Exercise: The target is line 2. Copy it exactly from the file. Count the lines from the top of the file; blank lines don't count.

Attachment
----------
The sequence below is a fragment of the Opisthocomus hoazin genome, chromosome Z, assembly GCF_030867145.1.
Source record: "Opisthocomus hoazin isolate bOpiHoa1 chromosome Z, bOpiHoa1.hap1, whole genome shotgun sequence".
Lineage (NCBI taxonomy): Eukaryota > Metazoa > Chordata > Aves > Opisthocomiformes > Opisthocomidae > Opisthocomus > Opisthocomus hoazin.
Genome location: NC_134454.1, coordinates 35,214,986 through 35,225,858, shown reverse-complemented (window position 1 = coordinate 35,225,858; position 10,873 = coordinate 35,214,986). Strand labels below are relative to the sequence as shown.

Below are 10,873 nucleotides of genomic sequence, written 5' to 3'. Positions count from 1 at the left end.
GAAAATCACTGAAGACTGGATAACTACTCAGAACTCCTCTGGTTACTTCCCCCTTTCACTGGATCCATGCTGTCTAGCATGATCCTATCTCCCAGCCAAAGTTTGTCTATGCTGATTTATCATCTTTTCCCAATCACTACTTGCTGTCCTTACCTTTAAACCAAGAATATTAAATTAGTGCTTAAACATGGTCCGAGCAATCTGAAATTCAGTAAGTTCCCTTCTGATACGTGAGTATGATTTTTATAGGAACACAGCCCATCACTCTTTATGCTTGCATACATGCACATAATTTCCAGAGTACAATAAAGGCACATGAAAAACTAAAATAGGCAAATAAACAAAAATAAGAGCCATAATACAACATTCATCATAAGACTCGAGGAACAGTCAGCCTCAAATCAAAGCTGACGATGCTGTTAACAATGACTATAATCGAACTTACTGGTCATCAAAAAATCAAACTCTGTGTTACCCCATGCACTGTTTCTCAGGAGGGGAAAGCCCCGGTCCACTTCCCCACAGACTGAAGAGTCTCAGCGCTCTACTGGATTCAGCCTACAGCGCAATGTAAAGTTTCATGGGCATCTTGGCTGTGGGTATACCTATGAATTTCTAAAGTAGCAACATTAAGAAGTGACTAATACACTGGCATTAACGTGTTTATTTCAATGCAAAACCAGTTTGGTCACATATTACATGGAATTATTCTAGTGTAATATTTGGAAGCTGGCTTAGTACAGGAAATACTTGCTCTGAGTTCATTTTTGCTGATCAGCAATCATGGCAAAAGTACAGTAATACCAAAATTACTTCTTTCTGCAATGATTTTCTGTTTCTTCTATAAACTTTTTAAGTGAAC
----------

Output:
Source record: "Opisthocomus hoazin isolate bOpiHoa1 chromosome Z, bOpiHoa1.hap1, whole genome shotgun sequence".